Lili, Class of 2021

Vet with two dogs

When did you decide to pursue veterinary medicine?

I had always been an animal as well as a science lover. However, I decided to pursue a different direction in undergrad, and ended up with a degree in Advertising and Public Relations. After a few years working in that industry, I found myself deeply unsatisfied. I wanted to do more for the world, and I craved more interaction with both people and animals in a challenging setting. With the help of my family, I was able to return to school to pursue prerequisites for Cornell as well as start working at a local veterinary hospital. The rest is history!

What did you do to prepare for veterinary school?

To gain veterinary experience, I spent three years working as an Animal Care Assistant for a local specialty and emergency hospital. I also took as many advanced science courses as I could fit into my schedule while completing my prerequisites, such as Immunology, Genetics, and Cancer Biology. Finally, I shadowed a large variety of veterinarians (some for just a few days) in order to get an idea of the large variety of jobs and roles open to me in the field.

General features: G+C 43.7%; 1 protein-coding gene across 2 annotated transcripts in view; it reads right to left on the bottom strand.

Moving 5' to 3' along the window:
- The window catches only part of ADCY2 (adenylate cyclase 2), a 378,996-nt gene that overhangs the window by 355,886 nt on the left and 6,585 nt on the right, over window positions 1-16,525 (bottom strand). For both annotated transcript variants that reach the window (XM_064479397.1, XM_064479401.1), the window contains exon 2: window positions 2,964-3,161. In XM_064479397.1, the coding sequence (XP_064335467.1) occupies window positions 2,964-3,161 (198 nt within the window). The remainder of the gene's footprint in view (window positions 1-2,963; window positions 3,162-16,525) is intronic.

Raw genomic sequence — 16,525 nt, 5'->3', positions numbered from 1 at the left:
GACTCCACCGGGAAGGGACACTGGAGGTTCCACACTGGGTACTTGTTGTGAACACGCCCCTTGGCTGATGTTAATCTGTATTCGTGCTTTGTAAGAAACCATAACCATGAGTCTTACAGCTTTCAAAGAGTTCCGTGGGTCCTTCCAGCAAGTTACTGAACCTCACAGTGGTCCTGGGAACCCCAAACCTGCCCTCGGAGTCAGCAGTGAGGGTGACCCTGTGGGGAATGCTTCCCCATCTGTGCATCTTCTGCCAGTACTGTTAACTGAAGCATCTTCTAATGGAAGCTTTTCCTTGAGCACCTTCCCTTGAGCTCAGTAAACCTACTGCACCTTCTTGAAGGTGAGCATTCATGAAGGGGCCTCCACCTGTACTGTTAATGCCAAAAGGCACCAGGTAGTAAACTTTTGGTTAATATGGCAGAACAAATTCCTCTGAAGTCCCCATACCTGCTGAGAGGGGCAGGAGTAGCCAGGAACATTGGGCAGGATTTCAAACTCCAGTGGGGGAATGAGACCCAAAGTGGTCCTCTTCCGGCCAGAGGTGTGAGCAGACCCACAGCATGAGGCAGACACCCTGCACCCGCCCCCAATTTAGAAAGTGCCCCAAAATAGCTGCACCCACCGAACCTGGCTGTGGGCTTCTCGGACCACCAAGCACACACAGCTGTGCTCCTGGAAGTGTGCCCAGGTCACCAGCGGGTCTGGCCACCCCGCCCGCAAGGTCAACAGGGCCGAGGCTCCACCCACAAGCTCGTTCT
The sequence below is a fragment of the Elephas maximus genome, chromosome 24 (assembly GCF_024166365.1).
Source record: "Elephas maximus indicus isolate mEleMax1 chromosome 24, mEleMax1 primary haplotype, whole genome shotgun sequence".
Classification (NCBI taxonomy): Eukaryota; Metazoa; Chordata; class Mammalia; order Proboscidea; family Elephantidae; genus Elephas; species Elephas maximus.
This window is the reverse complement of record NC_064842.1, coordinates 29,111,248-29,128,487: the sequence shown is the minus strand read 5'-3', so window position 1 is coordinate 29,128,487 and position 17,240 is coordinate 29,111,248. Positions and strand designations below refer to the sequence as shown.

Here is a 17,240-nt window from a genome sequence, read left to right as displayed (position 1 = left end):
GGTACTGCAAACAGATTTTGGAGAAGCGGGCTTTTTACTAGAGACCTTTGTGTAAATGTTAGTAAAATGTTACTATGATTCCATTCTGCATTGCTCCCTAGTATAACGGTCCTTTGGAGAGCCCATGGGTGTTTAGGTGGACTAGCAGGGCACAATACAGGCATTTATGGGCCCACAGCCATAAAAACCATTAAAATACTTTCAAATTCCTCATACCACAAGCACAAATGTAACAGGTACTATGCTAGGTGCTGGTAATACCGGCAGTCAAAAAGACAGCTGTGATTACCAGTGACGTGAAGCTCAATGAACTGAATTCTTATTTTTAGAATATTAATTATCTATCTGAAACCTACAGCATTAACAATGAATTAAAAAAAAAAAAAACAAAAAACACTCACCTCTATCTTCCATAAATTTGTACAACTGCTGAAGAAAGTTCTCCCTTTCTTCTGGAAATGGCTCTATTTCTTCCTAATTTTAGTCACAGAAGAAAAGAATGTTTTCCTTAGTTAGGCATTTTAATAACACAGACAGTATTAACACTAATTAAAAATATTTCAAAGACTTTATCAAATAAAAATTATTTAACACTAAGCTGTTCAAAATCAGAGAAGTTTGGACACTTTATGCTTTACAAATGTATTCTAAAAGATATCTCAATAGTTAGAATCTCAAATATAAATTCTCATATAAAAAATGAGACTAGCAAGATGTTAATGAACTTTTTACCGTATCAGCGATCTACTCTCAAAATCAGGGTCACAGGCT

What advice to you have for high school or college pre-vets students who are interested in becoming a veterinarian?

Remember that you are more than just a student. Good self-care begins nowgetting good grades is really important, but so is knowing when to eat, sleep, exercise, and just take a break. Make time for the important people and hobbies in your life and explore lots of different ways of studying to find the one that fits you best. Finally, and most importantly, get in the habit now of defining success by something other than your grades: once in veterinary school, your only job is to become the absolute best clinician that you can possibly be for your patients, and there are many ways (outside of a 4.0 average) to be just that.

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